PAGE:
How to respond to those mysterious email customer service requests
bri hillmer | April 17, 2014
Written communication with customers can be challenging. This is especially true when you have international customers with whom language might be a barrier. The mysteriously worded email ticket is about as ubiquitous in SAAS customer service as, say, hippies in Boulder.
How you approach unclear requests says a lot about your approach to customer service.
The gut reaction to unclear requests is to ask the customer to give you more information or otherwise clarify their request. The problem with this is that it guarantees at least 4 back and forth emails before the customer has a solution. While I’m not an advocate for the one-and-done approach, assuming that any ambiguous ticket cannot be resolved with a single response is, simply put, wrong. This assumption causes support volume and creates a less-than-stellar customer service experience.
(I’m not sure that this is actually a thing, but the one-and-done approach I’m referring to is where reps try to resolve an email request with a single response, in all cases. I think that this can be as off-putting as a back and forth where the customer feels that they are being put off for the sake of support volume and response time stats.)
So how can you resolve a mysteriously worded ticket in one response you ask? Easy! Guess!
I’m serious. Make an educated guess. Most of these tickets will include at least a clue or two about what feature or area of your application they are inquiring about. So, make an educated guess. If they are asking about a particular reporting feature, ask yourself, “What are the most common sticking points for this report?” Then re-read the request and try to determine if any of these might apply.
Why Guessing is Great Customer Service
Even if the request is so ambiguous that you can’t be sure, taking the time to compose a response where you give it a shot is a good idea for three reasons:
- The odds are in your favor. A rep with about 3 months of experience or more should know both the tool and their customers pretty well. If you guess, you’ll probably be right more than half the time.
- Taking the time to try to understand is 100% better than shooting back a quick response asking for clarification. It demonstrates that you care and that’s at least 50% of what makes great customer service great.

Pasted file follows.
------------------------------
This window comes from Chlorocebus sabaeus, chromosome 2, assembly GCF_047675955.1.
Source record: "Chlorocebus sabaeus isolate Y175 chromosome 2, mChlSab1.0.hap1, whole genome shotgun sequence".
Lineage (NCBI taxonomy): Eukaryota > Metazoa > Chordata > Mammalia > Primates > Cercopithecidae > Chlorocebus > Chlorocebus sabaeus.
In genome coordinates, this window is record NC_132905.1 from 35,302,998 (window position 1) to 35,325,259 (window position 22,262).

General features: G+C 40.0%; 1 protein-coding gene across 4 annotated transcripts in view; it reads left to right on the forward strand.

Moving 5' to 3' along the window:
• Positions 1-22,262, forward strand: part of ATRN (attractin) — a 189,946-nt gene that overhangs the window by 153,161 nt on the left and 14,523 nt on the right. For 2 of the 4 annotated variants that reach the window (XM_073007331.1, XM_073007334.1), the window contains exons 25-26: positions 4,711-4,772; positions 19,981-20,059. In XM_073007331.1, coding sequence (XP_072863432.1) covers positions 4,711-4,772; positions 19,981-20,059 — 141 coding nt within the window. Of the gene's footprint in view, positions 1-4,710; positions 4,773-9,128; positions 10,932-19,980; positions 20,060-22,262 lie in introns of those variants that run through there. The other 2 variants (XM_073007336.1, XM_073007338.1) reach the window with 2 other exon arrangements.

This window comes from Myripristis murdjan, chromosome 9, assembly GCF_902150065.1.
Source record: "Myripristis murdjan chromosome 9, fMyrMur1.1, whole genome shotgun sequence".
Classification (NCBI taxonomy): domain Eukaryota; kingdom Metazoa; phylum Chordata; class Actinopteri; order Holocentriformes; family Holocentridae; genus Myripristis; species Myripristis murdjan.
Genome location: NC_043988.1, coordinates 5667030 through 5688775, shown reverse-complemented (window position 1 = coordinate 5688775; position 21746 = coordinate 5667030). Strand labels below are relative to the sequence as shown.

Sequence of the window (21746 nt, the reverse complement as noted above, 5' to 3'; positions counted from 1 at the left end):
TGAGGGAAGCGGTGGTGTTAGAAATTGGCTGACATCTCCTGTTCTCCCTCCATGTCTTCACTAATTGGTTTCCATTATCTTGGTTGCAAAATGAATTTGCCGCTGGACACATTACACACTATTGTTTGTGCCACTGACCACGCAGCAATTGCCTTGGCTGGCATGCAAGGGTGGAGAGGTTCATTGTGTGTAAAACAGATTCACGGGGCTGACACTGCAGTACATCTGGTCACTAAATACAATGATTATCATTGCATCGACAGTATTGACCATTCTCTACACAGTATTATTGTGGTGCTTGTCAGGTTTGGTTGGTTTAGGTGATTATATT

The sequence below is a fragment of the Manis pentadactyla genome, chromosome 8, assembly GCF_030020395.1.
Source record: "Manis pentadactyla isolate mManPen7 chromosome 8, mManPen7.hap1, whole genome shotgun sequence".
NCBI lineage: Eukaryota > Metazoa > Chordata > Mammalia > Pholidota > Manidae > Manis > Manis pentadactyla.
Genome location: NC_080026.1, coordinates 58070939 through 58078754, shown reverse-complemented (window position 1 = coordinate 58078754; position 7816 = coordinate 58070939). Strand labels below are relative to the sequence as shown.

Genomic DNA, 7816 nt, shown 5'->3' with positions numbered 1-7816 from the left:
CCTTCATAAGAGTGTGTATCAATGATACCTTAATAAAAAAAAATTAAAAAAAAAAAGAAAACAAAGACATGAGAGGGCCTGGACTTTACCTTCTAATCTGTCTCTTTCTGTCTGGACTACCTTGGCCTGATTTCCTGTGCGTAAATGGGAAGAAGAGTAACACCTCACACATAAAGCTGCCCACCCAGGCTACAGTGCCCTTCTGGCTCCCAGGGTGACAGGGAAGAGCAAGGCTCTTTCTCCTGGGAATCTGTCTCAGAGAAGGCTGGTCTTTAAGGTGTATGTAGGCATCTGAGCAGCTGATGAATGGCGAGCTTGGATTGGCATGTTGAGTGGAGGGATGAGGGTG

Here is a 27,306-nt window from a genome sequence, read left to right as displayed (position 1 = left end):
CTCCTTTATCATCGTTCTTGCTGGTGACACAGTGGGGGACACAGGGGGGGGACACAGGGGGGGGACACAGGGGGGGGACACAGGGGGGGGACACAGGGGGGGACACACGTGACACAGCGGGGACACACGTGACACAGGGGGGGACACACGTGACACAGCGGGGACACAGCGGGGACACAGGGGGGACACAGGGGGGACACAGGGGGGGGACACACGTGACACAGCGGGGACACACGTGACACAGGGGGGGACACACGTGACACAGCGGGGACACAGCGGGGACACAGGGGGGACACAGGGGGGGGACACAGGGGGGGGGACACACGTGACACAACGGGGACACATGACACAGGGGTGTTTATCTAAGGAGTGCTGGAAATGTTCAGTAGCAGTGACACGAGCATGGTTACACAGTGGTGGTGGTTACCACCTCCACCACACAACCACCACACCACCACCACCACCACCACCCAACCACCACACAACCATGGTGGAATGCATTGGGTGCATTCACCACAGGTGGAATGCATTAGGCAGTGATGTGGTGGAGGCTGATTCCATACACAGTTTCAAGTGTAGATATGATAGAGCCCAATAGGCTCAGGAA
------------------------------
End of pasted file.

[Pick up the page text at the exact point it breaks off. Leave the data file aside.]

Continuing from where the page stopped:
- It’s an excellent opportunity to introduce a customer to your knowledge base without risking them feeling put off.
Recipe for responding to mysterious email tickets
So here’s my recipe for responding to mysterious email tickets:
- Read and determine what areas of the application the customer is asking about.
- Think of the common confusion points of this area of the application.
- Respond with a guess or two.
- Include some supporting documentation if available.
A thread might look like so:
Customer: Gobbeldygook gibberish show a question garbage nonsense mumbo jumbo.
Thank you for contacting SurveyGizmo Customer Support!
I’m not 100% that I’m on the right track but I am here to help! You mentioned “show a question” in your initial requests so I’m guessing you are looking to set up question logic within your survey. This can be a little tricky to set up the first time. The important thing to note is whether your target and trigger questions are on the same page.
Check out our Question Logic tutorial to learn more: http://surveygizmov4.helpgizmo.com/help/article/link/setup-question-logic
Please do let me know if I completely missed the mark!
Have a great day!
Customer: Thanks! This was exactly what I needed to get this set up!
Here’s an excellent real world example courtesy of SurveyGizmo’s lovely Full Service Survey Salon Stylist.
Customer: Why would I choose the likert scale option in setting up my survey when I can simply enter the responses manually? Does selecting the likert option ensure that the data gets reported differently than if I just entered it manually?
Support Hero: Thanks for contacting us today! I’m sorry, I’m not quite sure what you mean here. Do you mean to ask the difference between choosing a “pre-made list” of answer options, and entering your own? If so, there’s actually no difference — they will report the same way! Otherwise, can you clarify for me what you mean?
Thanks so much!
Customer: Hello, thank you. You answered my question perfectly!
Well done Full Service Survey Salon Stylist. Well done indeed!